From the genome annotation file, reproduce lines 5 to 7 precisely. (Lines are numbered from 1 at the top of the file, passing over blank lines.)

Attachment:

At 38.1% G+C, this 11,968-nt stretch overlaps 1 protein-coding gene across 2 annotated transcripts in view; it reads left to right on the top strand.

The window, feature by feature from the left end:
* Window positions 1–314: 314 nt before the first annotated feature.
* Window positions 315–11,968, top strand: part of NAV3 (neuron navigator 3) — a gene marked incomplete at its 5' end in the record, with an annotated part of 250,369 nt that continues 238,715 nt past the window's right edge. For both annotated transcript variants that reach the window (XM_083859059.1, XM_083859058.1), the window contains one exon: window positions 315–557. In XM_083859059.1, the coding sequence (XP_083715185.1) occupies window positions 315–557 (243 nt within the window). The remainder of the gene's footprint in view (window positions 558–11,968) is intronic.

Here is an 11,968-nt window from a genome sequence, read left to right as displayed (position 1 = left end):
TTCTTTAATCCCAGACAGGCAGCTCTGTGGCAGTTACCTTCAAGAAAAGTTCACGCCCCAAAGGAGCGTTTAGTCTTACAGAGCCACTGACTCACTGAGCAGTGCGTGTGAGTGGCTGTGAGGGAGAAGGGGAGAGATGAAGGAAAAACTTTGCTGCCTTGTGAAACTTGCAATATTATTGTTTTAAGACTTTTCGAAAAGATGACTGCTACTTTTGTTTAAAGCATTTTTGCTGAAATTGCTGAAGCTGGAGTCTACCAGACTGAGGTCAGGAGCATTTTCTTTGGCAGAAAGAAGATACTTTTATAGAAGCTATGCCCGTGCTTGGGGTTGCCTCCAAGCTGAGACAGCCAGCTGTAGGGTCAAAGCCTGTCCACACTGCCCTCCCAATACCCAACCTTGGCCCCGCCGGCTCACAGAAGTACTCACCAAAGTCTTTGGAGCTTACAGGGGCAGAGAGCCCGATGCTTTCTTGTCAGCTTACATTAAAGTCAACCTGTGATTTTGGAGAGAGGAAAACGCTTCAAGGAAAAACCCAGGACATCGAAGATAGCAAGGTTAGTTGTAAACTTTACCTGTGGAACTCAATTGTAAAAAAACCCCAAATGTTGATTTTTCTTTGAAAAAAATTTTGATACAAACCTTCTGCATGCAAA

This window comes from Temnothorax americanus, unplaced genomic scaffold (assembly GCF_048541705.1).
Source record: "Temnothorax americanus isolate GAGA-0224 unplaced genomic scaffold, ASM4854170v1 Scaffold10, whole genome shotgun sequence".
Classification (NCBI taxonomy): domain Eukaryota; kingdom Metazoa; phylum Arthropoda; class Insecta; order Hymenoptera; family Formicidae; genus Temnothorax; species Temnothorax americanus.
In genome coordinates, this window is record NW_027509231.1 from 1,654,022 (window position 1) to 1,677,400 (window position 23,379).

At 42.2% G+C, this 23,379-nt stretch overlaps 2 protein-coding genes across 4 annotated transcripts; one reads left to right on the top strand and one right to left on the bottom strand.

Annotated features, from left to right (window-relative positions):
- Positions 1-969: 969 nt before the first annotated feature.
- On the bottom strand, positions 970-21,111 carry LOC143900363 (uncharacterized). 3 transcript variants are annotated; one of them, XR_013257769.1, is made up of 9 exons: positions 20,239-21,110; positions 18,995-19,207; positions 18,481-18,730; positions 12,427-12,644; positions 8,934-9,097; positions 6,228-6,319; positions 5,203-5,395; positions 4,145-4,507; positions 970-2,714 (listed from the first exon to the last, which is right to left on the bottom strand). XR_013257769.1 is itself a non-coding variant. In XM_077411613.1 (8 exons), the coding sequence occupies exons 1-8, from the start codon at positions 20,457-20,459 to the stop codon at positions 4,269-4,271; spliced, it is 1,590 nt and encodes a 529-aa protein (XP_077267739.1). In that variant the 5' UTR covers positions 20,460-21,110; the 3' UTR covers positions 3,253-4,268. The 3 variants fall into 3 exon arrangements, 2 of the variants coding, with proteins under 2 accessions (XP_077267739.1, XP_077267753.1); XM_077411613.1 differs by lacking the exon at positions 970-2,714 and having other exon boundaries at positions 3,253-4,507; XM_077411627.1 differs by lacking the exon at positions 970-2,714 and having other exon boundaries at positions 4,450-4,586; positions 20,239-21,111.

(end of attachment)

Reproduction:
Here is an 11,968-nt window from a genome sequence, read left to right as displayed (position 1 = left end):
TTCTTTAATCCCAGACAGGCAGCTCTGTGGCAGTTACCTTCAAGAAAAGTTCACGCCCCAAAGGAGCGTTTAGTCTTACAGAGCCACTGACTCACTGAGCAGTGCGTGTGAGTGGCTGTGAGGGAGAAGGGGAGAGATGAAGGAAAAACTTTGCTGCCTTGTGAAACTTGCAATATTATTGTTTTAAGACTTTTCGAAAAGATGACTGCTACTTTTGTTTAAAGCATTTTTGCTGAAATTGCTGAAGCTGGAGTCTACCAGACTGAGGTCAGGAGCATTTTCTTTGGCAGAAAGAAGATACTTTTATAGAAGCTATGCCCGTGCTTGGGGTTGCCTCCAAGCTGAGACAGCCAGCTGTAGGGTCAAAGCCTGTCCACACTGCCCTCCCAATACCCAACCTTGGCCCCGCCGGCTCACAGAAGTACTCACCAAAGTCTTTGGAGCTTACAGGGGCAGAGAGCCCGATGCTTTCTTGTCAGCTTACATTAAAGTCAACCTGTGATTTTGGAGAGAGGAAAACGCTTCAAGGAAAAACCCAGGACATCGAAGATAGCAAGGTTAGTTGTAAACTTTACCTGTGGAACTCAATTGTAAAAAAACCCCAAATGTTGATTTTTCTTTGAAAAAAATTTTGATACAAACCTTCTGCATGCAAA

This window comes from Temnothorax americanus, unplaced genomic scaffold (assembly GCF_048541705.1).